Mike Maccagnan
(Seth Wenig / AP Photo)

Although Mike Maccagnan hit on first-round talent, that’s where his draft success ended with the New York Jets.

It took four non-playoff seasons and yet another offseason tacked on, but Mike Maccagnan is finally out as the general manager of the New York Jets.

Fans were very harsh on the now-former GM throughout his tenure in New York. For the most part, their issues had to do with his shortcomings in one area—the draft.

Most are already aware that Maccagnan’s drafts weren’t exactly sublime. However, I wanted to get a more exact look at how productive Maccagnan’s drafts have been when stacked up against the rest of the league.

This dive relied on the “Approximate Value” stat—a metric generated by Pro-Football-Reference that aims to attach a single number to players as an estimate of the value they’ve provided on the field. It’s an imperfect measure, especially over small samples or single seasons, but it is a tremendous tool for the purpose of this study. Over large samples, it gets the job done nicely.

For a more in-depth explanation of the stat, check out Pro-Football-Reference’s explanation.


Let’s dig into the numbers and find out where Maccagnan’s drafts stood up against the rest of the NFL.


Note that all numbers are based on the 2015-2018 drafts.

  • So far, Maccagnan’s first four draft classes have accumulated a total approximate value of 154. That ties the Jets with the Raiders for the 28th-best in the league, or fourth-worst.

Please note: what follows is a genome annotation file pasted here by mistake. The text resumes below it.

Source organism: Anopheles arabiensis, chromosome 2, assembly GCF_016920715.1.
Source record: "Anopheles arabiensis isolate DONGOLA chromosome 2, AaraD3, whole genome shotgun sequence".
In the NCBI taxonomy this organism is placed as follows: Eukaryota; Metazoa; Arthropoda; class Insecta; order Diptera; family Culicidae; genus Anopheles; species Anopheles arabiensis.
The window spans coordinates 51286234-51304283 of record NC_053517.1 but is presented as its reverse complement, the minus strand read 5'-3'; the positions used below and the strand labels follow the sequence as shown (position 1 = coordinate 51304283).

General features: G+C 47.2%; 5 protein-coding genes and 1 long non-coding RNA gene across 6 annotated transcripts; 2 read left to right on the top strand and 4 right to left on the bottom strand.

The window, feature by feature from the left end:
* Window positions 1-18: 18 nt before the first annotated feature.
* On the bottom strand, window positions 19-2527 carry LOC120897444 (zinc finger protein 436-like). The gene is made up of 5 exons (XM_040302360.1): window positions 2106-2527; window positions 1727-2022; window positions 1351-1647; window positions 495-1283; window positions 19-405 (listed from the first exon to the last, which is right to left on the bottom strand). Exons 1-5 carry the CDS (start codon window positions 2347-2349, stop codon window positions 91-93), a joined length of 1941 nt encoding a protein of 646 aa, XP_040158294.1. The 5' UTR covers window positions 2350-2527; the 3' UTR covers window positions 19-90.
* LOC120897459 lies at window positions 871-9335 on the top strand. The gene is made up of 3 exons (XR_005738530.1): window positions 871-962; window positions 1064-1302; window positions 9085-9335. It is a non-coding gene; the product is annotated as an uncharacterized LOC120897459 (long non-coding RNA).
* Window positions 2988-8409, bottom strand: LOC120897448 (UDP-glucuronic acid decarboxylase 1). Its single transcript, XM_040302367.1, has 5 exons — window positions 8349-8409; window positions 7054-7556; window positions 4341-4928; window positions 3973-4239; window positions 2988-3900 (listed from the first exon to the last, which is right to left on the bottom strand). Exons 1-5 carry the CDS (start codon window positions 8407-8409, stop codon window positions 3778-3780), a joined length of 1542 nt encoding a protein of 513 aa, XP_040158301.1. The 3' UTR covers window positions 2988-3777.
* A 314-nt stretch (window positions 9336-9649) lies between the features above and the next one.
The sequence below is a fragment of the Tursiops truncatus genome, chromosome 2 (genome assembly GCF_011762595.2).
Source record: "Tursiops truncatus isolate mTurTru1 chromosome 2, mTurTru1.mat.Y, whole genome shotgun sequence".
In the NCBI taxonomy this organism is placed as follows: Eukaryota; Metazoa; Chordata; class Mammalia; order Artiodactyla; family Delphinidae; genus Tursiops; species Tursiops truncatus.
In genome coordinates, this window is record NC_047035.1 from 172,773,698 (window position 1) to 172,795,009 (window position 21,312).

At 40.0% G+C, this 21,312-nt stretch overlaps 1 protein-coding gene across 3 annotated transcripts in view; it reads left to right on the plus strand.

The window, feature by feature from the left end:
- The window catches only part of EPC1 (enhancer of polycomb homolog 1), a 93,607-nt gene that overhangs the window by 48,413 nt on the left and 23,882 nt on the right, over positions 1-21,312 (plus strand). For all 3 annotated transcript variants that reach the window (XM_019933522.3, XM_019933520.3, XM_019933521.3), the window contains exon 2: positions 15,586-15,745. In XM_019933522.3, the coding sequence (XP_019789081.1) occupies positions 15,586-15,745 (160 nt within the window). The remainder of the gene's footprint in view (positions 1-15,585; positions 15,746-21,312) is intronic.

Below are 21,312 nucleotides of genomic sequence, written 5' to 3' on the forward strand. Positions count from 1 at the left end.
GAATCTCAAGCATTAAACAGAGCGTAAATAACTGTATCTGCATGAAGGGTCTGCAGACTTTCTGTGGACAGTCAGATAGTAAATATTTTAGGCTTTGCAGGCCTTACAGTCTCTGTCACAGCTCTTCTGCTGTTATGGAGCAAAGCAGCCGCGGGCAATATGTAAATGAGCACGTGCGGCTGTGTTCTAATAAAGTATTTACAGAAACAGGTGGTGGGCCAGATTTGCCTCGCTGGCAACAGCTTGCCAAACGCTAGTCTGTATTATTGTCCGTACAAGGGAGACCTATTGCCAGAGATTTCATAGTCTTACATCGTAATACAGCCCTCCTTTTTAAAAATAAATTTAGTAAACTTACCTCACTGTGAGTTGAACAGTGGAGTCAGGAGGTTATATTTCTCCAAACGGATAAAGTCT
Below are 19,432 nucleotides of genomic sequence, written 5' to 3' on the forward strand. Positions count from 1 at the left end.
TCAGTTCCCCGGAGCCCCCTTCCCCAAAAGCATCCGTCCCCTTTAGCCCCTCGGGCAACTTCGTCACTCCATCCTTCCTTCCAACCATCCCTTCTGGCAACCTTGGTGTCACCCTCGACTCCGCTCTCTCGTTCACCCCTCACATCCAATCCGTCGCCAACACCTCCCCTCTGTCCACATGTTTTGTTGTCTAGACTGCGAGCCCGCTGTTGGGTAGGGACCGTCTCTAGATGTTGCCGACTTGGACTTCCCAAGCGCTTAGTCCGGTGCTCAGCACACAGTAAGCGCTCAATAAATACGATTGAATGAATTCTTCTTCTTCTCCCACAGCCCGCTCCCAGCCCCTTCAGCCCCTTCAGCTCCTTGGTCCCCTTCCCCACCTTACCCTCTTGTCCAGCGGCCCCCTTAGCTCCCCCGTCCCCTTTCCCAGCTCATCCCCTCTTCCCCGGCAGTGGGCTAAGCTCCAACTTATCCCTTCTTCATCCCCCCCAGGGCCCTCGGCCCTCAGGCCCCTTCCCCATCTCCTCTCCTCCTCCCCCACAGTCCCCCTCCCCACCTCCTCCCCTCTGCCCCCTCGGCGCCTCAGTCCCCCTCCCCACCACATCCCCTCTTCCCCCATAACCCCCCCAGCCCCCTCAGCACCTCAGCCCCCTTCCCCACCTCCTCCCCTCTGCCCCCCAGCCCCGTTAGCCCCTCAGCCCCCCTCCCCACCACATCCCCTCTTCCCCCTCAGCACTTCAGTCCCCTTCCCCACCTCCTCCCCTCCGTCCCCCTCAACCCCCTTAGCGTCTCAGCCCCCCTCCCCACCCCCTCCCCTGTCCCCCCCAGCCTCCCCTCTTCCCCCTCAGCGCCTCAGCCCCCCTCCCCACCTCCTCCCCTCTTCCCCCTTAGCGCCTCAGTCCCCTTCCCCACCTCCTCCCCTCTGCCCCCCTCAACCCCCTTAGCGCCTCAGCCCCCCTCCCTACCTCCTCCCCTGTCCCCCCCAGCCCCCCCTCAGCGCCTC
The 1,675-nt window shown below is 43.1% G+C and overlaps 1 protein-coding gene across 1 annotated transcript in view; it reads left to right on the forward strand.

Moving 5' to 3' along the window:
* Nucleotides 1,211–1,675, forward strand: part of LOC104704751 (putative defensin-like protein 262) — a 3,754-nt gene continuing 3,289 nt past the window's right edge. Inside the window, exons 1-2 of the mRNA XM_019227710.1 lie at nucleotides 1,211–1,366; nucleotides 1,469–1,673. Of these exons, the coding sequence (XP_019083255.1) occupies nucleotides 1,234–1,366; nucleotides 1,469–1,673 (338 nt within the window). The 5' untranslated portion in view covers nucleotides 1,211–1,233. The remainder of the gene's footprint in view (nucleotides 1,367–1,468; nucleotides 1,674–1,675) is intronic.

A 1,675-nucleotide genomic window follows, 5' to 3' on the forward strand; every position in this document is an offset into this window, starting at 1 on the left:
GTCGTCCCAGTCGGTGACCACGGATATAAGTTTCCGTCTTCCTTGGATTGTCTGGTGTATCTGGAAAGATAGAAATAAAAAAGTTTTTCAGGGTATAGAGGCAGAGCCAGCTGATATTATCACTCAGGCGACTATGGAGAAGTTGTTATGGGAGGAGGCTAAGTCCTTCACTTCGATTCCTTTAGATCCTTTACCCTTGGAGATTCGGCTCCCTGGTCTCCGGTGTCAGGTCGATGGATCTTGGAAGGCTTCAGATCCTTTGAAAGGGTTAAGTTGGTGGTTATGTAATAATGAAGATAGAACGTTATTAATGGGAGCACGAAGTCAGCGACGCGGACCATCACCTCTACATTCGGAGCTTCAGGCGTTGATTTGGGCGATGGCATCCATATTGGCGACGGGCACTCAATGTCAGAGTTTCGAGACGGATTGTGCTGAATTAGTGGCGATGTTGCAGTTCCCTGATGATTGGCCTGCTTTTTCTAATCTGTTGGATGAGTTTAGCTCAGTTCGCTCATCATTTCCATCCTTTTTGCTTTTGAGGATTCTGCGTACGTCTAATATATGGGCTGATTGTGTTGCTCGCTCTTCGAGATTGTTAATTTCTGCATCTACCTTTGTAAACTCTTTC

• The Jets made 28 draft picks over Maccagnan’s first four drafts, tied for the ninth-fewest in the league. Those picks have accumulated an average of 5.5 approximate value over their careers to date, which is the 10th-lowest total in the league. Over that span, the Jets are the only team in the league placed bottom ten in both selections made and approximate value per selection.
  • If there is anything that Maccagnan did OK with, it’s the first round. His four first-round selections have averaged 7.4 AV per season, the fifth-best mark in the NFL.
  • Of course, Maccagnan had some good luck going his way in the first. The average Jets’ first rounder over this span was made at slot number 8.8 overall, the second-best first round positioning in the league behind only the Bears. Three of the four picks landed in the top six overall. In addition, a lot of fans have argued that Leonard Williams, Jamal Adams, and Sam Darnold were obvious picks that fell into Maccagnan’s lap. There’s a bit of credence to that claim, but regardless, some credit is due to Maccagnan for not completely flubbing the first round. It might be the only credit he deserves.
  • Round two was an entirely different story. Maccagnan’s three second-round picks have averaged 1.0 AV per season and have combined for a total of 9.0 AV, both totals worst in the NFL.